I’ve planted many things in our garden over the years—romaine and oakleaf lettuce, red, green, spotted; purple and yellow and sometimes orange carrots; tomatoes gnarled and smooth; zucchini with tasty blossoms; cucumbers Chinese and Persian and Indian, including one, poona kheera, that looked like a potato; foot-long red beans; arugula; tatsoi; bok choy; komatsuna and mizuna; New Zealand spinach and Malabar spinach and red spinach and regular old spinach; kale; cilantro; dill (which really just plants itself); Asian basil and sweet basil and holy basil; mustard greens; broccoli raab; ground cherries; tomatillos; shiso; culantro; papaloquelite; green and lime green and red chard; Chioggia beets with target-like rings; radishes Japanese and French; wide Italian green beans and tri-color beans; habanero peppers and jalapeno peppers and serrano peppers and tabasco peppers and hot Thai peppers and banana peppers and cubanelle peppers and ancho peppers and sweet bell peppers large enough for a bird to build a nest in; butternut and acorn and delicata and blue hubbard squash; dark drops of eggplant; pumpkins; fingerling potatoes that one summer fed a fury of voles; asparagus; onions; flat Chinese chives; blue stars of borage; sour sorrel; peas sweet and snow; Persian cress; parsley (which travels to hell and back before it finally pops up through the soil). Seeds carry in them dishes from faraway places. Plants emerge from the ground, evocative as recipes, mysterious as maps.
After planting, I hover. Seeds such as radishes or arugula satisfy my impatience, their green cotyledons arriving in two days sometimes. But most take a bit more waiting. I’m always relieved to see that things have sprouted, and worried when they don’t. These seeds are my responsibility, and I hate it when I screw them up. This year an expensive package of ten seeds—my favorite tiny cucumber (the “Rocky” variety)—failed to sprout; seven dollars rotting somewhere in the dirt. I could’ve planted a few quarters in each hole. At least then I could’ve dug them up and used them for something else.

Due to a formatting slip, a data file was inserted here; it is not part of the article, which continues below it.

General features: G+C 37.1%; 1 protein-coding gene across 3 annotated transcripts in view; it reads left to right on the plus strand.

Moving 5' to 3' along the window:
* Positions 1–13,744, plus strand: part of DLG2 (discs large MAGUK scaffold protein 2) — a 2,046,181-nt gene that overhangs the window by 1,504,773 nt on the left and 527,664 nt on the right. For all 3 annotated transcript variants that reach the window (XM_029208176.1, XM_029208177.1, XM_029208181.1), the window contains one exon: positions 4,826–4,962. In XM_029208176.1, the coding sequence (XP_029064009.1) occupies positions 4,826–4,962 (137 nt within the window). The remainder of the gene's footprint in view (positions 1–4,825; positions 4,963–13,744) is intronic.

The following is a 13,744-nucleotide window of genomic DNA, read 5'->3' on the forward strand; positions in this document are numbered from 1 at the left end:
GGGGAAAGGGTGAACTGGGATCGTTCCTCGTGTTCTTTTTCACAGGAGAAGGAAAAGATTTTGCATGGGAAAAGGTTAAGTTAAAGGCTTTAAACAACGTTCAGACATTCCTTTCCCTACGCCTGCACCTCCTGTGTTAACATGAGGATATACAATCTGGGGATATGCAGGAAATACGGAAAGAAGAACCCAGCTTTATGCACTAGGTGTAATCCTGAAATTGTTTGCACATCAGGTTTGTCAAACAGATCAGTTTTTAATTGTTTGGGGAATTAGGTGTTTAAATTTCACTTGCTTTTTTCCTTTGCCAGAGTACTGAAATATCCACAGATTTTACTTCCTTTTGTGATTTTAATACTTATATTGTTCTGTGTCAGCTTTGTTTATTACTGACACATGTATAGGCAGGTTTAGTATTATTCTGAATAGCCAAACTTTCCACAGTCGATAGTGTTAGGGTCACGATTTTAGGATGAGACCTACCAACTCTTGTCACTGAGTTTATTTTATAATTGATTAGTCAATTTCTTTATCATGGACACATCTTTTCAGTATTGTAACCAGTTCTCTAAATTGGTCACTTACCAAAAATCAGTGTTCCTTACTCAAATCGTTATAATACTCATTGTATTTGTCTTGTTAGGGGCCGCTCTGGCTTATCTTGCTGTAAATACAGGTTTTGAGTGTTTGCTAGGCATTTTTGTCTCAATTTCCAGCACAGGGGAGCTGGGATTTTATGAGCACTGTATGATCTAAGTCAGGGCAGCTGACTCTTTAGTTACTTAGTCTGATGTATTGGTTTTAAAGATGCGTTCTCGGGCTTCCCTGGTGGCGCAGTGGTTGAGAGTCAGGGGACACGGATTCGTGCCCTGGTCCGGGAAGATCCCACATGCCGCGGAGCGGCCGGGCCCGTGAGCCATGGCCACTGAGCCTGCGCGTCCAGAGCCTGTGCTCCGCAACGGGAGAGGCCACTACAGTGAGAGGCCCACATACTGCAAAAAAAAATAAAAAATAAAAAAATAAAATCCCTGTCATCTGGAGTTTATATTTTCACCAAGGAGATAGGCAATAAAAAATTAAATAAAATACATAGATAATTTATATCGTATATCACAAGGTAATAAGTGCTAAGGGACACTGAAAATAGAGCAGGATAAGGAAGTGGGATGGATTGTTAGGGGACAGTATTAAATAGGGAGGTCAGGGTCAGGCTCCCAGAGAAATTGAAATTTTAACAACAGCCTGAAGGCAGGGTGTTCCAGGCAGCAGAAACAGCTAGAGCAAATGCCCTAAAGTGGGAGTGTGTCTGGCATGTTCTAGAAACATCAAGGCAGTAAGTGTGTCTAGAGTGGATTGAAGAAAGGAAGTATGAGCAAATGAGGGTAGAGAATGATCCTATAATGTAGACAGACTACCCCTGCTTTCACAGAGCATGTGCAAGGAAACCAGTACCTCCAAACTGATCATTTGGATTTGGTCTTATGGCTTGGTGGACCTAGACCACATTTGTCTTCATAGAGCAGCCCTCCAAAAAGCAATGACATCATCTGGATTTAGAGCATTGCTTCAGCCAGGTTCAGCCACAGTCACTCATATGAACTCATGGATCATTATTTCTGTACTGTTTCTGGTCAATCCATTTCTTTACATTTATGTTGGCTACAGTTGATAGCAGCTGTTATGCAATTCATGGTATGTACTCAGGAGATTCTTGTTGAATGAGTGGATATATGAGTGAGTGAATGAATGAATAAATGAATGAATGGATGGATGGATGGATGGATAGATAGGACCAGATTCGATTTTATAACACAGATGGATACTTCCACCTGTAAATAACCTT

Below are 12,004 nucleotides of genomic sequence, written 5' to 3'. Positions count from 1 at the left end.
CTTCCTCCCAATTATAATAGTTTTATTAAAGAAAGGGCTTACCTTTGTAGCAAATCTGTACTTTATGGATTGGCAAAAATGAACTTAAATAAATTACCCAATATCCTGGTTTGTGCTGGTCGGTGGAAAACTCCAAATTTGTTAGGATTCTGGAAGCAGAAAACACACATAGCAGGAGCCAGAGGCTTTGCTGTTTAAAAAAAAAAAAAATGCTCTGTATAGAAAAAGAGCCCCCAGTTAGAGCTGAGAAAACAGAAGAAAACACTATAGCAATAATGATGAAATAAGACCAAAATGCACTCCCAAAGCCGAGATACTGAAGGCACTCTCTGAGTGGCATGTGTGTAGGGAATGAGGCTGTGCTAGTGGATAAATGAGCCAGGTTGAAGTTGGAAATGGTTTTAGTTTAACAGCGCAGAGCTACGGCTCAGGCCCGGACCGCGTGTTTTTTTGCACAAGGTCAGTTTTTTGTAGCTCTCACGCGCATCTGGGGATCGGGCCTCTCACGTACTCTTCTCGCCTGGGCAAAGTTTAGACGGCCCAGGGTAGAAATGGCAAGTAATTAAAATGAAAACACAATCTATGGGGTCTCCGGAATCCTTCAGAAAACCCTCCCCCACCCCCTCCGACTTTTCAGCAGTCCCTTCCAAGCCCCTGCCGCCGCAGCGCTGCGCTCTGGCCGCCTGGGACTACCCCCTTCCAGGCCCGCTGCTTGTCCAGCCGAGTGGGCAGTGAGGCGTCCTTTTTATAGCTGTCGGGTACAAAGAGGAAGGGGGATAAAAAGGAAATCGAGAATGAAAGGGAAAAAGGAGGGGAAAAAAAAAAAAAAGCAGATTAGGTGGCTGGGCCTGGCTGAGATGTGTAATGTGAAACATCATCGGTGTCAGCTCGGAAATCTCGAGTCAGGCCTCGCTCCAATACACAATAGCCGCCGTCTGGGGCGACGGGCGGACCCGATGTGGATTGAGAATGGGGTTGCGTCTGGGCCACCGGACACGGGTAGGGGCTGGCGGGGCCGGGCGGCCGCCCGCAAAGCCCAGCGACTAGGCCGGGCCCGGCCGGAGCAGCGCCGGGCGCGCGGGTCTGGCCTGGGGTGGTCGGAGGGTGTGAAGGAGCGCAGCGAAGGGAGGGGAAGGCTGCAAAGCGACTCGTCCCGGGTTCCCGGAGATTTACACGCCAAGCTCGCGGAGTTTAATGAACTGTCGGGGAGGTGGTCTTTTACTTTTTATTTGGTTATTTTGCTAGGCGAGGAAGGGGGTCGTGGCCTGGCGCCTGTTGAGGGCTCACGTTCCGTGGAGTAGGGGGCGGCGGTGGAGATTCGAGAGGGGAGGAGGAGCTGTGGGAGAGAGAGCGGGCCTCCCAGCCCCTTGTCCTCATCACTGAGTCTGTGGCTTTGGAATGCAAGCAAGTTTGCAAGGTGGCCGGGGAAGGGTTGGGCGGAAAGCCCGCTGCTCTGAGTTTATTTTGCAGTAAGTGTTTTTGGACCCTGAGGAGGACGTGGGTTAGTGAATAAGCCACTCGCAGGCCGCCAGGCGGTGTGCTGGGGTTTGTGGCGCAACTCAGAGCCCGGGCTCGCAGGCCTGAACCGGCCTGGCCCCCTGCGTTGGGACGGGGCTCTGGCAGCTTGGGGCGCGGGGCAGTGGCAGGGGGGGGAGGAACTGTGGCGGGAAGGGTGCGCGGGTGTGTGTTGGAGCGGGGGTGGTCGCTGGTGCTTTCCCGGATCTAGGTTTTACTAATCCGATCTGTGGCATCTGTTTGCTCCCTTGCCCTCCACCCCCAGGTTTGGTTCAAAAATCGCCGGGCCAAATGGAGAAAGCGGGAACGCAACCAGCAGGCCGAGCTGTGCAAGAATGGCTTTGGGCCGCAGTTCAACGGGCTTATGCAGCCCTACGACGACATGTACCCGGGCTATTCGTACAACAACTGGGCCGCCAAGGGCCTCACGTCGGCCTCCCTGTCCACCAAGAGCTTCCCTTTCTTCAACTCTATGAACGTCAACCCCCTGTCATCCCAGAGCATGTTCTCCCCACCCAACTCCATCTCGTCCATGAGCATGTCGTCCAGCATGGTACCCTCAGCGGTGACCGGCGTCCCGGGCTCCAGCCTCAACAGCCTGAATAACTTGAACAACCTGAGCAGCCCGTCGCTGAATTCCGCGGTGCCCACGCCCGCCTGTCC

There’s one seed I plant each year that I don’t hover over, don’t even bother noticing which come up, or, for that matter, where. And yet, these seeds are the most fun to sow of all of them: common milkweed. Near our vegetable garden lies a little field of tall grass surrounded by trees we’ve planted to screen the yard. In the summer the pink rubbery flower heads bloom and droop, and in the fall I crack open the dried seed pods with their layers of seeds inside, each attached to a bit of silken fluff. Rubbing the seeds between my fingers, I separate them from one another and free them to the breeze, each floating across the field. I give the dog a stem of pods to grab in her mouth, and she runs through the grass, seeds releasing.
The milkweed is doing well this year, blossoms thickly sweet, but it took me some time to realize that something was wrong. I love the milkweed flowers, but the main reason I plant them is for the butterflies, the orange and black monarchs that drift around the yard and lay their eggs on the plants; milkweed is the only food the caterpillars eat. The milkweed transfers to the butterfly a poison, making it untasty to predators. Standing in the yard this week, watching a different species of orange butterfly drop in and out of flowers, I realized it was mid-July, and I had yet to see a monarch, probably the most recognizable butterfly in the country, an icon of summer.
The monarchs in our part of the country live and reproduce during their migration to northern United States and Canada, laying eggs on milkweed that hatch into caterpillars which develop into butterflies that continue the journey north. The fourth generation returns south in one long trip, where they winter in Mexico before starting back north, following a trail of milkweed blossoms. No one completely understands how they manage this feat, though we take their summertime presence for granted.
Drought certainly has hurt the species. But my beloved milkweed is unloved by farmers, or at least unappreciated, and over the years, increased use of herbicide has eradicated it from soy and corn fields, leaving much of what was once vast areas of monarch habitat—the American middle—less habitable for the butterflies. There’s simply less for them to eat. When I hear “endangered butterfly habitat,” I’m inclined to imagine someone in South America cutting down a rainforest rather than farmers growing corn in Ohio. Blame is one thing that migrates effortlessly.
Yesterday, I finally spotted a monarch, or at least I’m pretty sure I did—large and orange and swaying over the milkweed before disappearing behind the trees.